In the country of President Teodoro Obiang Nguema Mbasogo, the death penalty is “totally abolished”, announced the state television, referring to a law promulgated by the president on Monday.
According to the provisions of the law of the new Equatorial Guinean criminal code, signed by the head of state and broadcast by the vice-president on Twitter; “The death penalty is totally abolished in the Republic of Equatorial Guinea”.
The law was passed in parliament, where 99 of the 100 deputies sit on behalf of the presidential party. It will go into effect “within 90 days of its publication in the official state bulletin,” the document states.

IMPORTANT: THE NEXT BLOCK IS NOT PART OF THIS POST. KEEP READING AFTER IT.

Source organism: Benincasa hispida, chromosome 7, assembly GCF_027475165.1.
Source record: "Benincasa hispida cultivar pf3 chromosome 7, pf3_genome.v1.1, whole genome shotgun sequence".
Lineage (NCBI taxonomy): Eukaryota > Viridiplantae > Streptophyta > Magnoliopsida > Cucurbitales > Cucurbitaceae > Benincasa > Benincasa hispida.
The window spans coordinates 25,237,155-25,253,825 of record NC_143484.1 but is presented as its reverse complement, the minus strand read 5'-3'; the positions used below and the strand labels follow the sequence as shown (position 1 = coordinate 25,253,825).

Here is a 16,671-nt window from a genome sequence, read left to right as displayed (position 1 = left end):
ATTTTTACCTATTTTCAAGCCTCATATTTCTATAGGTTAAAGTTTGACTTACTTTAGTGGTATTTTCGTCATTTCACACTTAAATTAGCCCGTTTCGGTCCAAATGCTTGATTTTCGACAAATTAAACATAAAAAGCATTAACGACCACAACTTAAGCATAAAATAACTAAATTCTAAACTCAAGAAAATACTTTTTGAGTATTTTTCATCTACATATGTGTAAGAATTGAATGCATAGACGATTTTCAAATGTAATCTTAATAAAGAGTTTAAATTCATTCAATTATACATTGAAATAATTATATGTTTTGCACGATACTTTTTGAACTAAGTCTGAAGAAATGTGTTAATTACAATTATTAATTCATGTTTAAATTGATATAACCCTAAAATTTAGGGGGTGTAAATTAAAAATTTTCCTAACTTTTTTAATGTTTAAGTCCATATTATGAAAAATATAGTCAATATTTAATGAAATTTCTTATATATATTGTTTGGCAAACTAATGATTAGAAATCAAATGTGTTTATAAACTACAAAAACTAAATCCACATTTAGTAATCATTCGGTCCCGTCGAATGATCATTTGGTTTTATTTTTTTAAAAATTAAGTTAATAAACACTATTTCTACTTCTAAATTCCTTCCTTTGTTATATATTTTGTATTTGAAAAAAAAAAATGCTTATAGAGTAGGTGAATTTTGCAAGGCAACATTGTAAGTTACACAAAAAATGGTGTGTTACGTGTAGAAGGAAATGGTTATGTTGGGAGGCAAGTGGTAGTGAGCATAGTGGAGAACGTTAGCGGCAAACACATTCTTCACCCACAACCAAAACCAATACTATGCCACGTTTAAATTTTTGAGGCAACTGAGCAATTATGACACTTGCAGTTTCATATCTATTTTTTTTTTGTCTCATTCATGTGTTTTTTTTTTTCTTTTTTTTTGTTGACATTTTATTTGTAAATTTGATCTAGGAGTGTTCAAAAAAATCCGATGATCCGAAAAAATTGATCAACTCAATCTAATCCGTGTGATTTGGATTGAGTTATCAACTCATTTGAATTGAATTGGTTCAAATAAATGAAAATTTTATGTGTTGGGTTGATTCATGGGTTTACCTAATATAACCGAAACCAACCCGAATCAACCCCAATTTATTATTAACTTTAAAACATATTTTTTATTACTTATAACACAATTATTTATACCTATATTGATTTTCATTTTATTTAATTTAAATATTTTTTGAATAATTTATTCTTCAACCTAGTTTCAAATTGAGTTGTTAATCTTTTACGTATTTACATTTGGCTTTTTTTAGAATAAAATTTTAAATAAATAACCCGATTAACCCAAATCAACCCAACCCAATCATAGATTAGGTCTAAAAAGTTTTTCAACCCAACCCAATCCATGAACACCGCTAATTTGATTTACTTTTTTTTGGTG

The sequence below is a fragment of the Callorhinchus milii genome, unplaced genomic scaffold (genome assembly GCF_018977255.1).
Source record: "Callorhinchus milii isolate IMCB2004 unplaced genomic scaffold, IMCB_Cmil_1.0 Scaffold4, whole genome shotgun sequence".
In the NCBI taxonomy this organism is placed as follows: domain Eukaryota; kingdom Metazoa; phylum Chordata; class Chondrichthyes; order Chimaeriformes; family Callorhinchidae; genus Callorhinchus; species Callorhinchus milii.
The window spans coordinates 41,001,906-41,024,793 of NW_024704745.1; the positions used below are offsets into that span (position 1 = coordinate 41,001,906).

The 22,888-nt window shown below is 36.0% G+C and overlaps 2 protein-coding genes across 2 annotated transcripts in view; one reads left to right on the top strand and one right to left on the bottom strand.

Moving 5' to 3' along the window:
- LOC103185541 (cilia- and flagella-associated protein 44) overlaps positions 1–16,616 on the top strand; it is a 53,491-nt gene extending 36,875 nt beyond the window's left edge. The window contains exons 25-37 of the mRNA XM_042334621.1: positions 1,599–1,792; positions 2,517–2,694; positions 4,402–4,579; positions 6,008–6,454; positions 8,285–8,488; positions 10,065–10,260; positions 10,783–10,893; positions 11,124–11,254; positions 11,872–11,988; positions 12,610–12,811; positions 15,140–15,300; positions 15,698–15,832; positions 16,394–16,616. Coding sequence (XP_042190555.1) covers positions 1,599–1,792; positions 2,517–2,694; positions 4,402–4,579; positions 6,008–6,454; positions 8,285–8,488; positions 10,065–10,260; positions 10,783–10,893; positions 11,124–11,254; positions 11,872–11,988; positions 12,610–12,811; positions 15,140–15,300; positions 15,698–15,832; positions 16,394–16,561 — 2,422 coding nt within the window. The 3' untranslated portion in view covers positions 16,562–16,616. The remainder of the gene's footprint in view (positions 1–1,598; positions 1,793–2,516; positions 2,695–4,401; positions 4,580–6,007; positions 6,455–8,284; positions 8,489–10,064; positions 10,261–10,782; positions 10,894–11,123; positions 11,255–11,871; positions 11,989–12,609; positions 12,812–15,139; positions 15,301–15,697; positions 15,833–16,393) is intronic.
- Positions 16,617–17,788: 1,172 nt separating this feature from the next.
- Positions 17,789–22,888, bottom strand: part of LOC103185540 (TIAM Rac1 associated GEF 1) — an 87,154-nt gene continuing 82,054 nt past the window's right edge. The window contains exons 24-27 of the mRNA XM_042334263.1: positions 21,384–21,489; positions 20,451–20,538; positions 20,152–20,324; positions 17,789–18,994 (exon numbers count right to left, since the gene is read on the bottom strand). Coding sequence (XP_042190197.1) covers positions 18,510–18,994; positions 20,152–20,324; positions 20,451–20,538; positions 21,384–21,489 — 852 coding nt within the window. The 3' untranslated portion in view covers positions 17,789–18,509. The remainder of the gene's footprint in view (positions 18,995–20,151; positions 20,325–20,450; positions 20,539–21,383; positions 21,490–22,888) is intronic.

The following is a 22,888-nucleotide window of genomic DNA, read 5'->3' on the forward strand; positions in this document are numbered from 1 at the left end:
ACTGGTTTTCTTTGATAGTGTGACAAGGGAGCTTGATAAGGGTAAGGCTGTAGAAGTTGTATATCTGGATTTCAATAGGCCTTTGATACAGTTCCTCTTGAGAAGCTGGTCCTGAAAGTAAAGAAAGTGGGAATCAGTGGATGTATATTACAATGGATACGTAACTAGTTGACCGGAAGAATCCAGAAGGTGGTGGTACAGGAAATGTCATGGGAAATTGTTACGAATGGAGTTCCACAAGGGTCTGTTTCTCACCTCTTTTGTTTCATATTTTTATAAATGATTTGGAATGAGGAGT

In this small Central African oil country of about one million six hundred people, the last execution was in 2014. Those sentenced to death were usually executed by shooting by the military.
Around the world, some fifty states continue to apply the death penalty. In Africa, some thirty countries still maintain the death penalty in their legislation. Nevertheless, it should be noted that most of them have not carried out executions in recent years.
President Teodoro Obiang Nguema Mbasogo, 80, has already served more than 43 years in power, a world record outside of monarchies. His regime is regularly accused of abuses by international NGOs and the United Nations. It is one of the most closed and authoritarian countries in the world.